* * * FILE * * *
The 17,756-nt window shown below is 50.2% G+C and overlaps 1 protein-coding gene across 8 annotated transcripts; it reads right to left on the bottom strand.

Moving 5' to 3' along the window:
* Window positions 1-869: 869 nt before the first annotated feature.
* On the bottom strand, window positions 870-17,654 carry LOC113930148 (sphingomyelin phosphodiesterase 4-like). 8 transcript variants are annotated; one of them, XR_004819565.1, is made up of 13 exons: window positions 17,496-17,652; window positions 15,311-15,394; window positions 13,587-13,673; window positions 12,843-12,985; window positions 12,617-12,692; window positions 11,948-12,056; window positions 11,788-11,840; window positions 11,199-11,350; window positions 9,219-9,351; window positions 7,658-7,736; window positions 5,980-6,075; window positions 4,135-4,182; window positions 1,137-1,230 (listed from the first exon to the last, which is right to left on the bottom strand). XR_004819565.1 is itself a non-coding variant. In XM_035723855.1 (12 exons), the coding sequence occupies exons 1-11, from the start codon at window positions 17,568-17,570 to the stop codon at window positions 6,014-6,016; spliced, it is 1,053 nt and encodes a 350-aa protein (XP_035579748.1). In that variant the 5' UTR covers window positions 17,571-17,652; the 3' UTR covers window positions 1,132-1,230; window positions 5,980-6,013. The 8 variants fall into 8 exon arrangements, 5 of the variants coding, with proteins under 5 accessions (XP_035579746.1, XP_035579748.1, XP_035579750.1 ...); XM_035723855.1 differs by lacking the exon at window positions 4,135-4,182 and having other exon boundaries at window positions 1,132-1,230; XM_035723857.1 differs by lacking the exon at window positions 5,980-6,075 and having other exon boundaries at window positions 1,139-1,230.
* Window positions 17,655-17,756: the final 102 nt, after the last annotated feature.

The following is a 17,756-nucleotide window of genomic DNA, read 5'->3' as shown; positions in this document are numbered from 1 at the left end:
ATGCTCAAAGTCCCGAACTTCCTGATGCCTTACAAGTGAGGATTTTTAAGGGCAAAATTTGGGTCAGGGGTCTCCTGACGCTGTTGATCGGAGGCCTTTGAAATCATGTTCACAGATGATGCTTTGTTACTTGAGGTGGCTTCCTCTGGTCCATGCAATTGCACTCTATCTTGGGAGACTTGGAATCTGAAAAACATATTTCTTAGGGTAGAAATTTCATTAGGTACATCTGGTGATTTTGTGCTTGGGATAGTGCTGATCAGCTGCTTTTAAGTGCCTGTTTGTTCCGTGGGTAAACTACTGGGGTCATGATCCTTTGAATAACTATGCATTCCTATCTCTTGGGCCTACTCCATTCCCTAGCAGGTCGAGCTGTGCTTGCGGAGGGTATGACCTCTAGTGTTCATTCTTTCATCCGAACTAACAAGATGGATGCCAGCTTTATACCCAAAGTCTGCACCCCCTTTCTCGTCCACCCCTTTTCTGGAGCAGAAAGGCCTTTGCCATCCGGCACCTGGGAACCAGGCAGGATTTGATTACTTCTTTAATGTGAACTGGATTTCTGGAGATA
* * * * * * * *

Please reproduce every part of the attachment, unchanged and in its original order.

The 17,756-nt window shown below is 50.2% G+C and overlaps 1 protein-coding gene across 8 annotated transcripts; it reads right to left on the bottom strand.

Moving 5' to 3' along the window:
* Window positions 1-869: 869 nt before the first annotated feature.
* On the bottom strand, window positions 870-17,654 carry LOC113930148 (sphingomyelin phosphodiesterase 4-like). 8 transcript variants are annotated; one of them, XR_004819565.1, is made up of 13 exons: window positions 17,496-17,652; window positions 15,311-15,394; window positions 13,587-13,673; window positions 12,843-12,985; window positions 12,617-12,692; window positions 11,948-12,056; window positions 11,788-11,840; window positions 11,199-11,350; window positions 9,219-9,351; window positions 7,658-7,736; window positions 5,980-6,075; window positions 4,135-4,182; window positions 1,137-1,230 (listed from the first exon to the last, which is right to left on the bottom strand). XR_004819565.1 is itself a non-coding variant. In XM_035723855.1 (12 exons), the coding sequence occupies exons 1-11, from the start codon at window positions 17,568-17,570 to the stop codon at window positions 6,014-6,016; spliced, it is 1,053 nt and encodes a 350-aa protein (XP_035579748.1). In that variant the 5' UTR covers window positions 17,571-17,652; the 3' UTR covers window positions 1,132-1,230; window positions 5,980-6,013. The 8 variants fall into 8 exon arrangements, 5 of the variants coding, with proteins under 5 accessions (XP_035579746.1, XP_035579748.1, XP_035579750.1 ...); XM_035723855.1 differs by lacking the exon at window positions 4,135-4,182 and having other exon boundaries at window positions 1,132-1,230; XM_035723857.1 differs by lacking the exon at window positions 5,980-6,075 and having other exon boundaries at window positions 1,139-1,230.
* Window positions 17,655-17,756: the final 102 nt, after the last annotated feature.

The following is a 17,756-nucleotide window of genomic DNA, read 5'->3' as shown; positions in this document are numbered from 1 at the left end:
ATGCTCAAAGTCCCGAACTTCCTGATGCCTTACAAGTGAGGATTTTTAAGGGCAAAATTTGGGTCAGGGGTCTCCTGACGCTGTTGATCGGAGGCCTTTGAAATCATGTTCACAGATGATGCTTTGTTACTTGAGGTGGCTTCCTCTGGTCCATGCAATTGCACTCTATCTTGGGAGACTTGGAATCTGAAAAACATATTTCTTAGGGTAGAAATTTCATTAGGTACATCTGGTGATTTTGTGCTTGGGATAGTGCTGATCAGCTGCTTTTAAGTGCCTGTTTGTTCCGTGGGTAAACTACTGGGGTCATGATCCTTTGAATAACTATGCATTCCTATCTCTTGGGCCTACTCCATTCCCTAGCAGGTCGAGCTGTGCTTGCGGAGGGTATGACCTCTAGTGTTCATTCTTTCATCCGAACTAACAAGATGGATGCCAGCTTTATACCCAAAGTCTGCACCCCCTTTCTCGTCCACCCCTTTTCTGGAGCAGAAAGGCCTTTGCCATCCGGCACCTGGGAACCAGGCAGGATTTGATTACTTCTTTAATGTGAACTGGATTTCTGGAGATA